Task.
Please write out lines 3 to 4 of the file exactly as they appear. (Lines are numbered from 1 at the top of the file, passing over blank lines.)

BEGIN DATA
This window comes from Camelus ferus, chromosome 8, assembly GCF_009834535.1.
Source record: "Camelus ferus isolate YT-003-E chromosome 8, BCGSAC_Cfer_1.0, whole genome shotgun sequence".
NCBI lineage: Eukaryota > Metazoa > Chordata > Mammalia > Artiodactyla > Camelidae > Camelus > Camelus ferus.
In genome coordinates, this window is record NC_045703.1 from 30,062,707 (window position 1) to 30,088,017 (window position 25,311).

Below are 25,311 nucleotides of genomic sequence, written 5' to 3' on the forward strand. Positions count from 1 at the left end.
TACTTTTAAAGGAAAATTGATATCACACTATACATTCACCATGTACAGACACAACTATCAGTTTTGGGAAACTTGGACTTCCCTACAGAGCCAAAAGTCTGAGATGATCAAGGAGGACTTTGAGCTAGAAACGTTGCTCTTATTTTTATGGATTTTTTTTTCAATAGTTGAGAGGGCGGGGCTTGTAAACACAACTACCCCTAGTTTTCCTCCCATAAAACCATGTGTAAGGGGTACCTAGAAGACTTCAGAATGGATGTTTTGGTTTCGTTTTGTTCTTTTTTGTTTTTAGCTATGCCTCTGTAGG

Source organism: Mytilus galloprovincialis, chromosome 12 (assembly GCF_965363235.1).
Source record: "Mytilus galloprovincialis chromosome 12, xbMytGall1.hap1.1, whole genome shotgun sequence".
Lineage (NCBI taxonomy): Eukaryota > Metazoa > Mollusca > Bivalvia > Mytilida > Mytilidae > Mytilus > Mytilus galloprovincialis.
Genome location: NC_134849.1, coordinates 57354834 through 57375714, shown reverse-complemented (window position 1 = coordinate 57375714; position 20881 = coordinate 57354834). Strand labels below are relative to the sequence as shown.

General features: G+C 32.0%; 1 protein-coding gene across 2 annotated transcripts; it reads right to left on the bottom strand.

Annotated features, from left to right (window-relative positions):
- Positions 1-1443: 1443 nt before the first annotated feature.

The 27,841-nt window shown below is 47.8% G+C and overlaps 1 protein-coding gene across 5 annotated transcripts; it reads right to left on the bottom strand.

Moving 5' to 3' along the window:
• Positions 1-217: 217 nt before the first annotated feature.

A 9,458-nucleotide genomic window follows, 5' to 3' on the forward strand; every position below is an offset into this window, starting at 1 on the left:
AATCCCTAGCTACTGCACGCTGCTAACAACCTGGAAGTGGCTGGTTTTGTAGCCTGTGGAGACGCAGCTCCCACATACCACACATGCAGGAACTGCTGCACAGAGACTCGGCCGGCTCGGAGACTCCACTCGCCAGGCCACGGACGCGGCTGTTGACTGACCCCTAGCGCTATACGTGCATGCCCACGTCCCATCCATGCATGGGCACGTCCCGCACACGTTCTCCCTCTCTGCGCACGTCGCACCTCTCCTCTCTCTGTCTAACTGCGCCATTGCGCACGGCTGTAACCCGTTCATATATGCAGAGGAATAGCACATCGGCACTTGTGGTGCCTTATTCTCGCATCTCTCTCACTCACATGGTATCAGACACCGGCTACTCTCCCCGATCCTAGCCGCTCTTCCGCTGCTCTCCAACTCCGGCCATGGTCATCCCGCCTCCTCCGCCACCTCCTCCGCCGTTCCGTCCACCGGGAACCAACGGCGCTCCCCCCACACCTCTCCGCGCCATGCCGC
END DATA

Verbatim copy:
NCBI lineage: Eukaryota > Metazoa > Chordata > Mammalia > Artiodactyla > Camelidae > Camelus > Camelus ferus.
In genome coordinates, this window is record NC_045703.1 from 30,062,707 (window position 1) to 30,088,017 (window position 25,311).